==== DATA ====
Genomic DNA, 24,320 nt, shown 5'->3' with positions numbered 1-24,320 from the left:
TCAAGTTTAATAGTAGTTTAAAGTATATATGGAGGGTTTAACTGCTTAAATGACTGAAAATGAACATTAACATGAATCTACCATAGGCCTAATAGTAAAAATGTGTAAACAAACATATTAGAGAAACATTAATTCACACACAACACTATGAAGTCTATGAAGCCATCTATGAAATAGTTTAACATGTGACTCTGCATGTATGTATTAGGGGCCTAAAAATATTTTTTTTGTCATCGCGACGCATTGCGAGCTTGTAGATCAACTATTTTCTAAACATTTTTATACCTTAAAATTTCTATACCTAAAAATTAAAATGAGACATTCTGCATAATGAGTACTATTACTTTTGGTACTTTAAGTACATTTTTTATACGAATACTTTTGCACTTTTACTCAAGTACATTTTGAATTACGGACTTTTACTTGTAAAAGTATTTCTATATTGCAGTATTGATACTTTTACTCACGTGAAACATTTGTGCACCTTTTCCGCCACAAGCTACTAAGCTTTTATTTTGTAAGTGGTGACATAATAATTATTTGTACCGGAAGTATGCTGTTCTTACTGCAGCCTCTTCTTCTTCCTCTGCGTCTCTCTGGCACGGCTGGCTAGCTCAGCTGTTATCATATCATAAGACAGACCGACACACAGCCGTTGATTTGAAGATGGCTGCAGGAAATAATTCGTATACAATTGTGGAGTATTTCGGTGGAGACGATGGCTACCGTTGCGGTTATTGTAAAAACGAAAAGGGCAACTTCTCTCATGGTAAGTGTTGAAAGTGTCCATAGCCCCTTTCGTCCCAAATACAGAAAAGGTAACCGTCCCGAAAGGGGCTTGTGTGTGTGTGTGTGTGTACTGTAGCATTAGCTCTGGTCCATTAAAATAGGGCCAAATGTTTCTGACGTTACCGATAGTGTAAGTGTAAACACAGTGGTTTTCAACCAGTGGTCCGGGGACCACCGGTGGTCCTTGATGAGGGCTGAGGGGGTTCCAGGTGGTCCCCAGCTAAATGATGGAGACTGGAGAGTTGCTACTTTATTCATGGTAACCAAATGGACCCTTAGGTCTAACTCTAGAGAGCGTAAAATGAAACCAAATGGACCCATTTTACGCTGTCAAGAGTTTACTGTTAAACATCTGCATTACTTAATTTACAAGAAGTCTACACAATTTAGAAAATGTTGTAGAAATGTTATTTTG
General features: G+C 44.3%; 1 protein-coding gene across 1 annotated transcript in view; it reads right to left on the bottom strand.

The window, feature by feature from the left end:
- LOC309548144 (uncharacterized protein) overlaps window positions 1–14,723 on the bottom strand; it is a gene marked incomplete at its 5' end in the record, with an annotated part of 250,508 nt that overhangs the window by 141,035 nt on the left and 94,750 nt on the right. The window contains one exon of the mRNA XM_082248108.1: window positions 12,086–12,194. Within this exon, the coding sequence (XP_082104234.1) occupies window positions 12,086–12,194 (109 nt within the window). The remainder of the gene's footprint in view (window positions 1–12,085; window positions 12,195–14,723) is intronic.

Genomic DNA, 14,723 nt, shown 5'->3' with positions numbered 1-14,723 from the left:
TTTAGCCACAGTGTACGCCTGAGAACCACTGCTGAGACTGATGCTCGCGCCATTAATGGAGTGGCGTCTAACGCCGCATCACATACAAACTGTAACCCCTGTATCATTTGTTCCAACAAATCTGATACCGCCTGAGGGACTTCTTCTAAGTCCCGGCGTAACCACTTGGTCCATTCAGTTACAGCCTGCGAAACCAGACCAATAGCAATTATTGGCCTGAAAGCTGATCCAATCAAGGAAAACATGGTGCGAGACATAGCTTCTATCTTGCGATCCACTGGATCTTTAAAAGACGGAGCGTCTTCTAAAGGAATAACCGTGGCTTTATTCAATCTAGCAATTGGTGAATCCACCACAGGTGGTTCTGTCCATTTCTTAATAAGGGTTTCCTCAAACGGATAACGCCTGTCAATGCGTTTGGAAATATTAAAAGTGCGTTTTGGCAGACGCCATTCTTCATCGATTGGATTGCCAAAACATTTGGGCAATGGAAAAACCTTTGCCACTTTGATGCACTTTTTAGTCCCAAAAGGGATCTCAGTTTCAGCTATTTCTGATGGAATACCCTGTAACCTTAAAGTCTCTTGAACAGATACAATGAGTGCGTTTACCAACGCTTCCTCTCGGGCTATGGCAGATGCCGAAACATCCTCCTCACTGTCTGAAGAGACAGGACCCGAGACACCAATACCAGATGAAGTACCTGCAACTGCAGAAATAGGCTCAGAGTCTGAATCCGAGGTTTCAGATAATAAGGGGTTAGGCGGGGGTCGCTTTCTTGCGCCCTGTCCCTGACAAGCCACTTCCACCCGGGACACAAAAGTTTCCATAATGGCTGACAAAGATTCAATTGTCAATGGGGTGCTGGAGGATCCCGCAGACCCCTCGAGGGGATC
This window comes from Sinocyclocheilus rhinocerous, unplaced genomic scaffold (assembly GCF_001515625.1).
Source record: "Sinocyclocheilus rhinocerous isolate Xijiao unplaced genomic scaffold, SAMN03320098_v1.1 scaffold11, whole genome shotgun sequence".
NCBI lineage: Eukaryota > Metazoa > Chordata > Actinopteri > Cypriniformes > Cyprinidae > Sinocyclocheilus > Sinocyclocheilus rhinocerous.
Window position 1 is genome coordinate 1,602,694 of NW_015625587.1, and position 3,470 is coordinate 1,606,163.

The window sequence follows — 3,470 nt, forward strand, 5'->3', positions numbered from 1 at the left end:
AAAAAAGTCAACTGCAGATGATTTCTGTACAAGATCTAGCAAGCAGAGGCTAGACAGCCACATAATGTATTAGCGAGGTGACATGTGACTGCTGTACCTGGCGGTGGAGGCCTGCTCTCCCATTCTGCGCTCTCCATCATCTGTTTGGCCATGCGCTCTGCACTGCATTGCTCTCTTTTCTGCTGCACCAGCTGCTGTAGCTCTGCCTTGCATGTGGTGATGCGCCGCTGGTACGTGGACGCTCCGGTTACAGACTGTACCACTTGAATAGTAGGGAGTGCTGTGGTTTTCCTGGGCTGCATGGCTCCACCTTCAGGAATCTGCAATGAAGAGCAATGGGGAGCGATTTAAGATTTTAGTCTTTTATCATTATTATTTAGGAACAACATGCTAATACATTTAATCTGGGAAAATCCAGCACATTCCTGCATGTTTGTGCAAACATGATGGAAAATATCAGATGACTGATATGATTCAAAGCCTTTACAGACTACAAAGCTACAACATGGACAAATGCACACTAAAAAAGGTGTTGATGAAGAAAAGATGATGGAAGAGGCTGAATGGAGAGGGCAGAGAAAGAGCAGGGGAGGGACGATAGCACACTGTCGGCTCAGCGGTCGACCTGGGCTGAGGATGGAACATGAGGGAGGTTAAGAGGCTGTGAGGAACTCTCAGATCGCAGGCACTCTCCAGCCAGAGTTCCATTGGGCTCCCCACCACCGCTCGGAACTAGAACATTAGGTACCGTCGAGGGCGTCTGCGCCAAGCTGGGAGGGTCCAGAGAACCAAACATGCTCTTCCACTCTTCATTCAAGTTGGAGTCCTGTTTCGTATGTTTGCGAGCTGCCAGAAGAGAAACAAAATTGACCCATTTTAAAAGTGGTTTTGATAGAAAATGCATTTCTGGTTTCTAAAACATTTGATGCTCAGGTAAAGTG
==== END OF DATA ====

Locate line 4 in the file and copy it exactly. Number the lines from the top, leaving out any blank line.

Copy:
The window, feature by feature from the left end: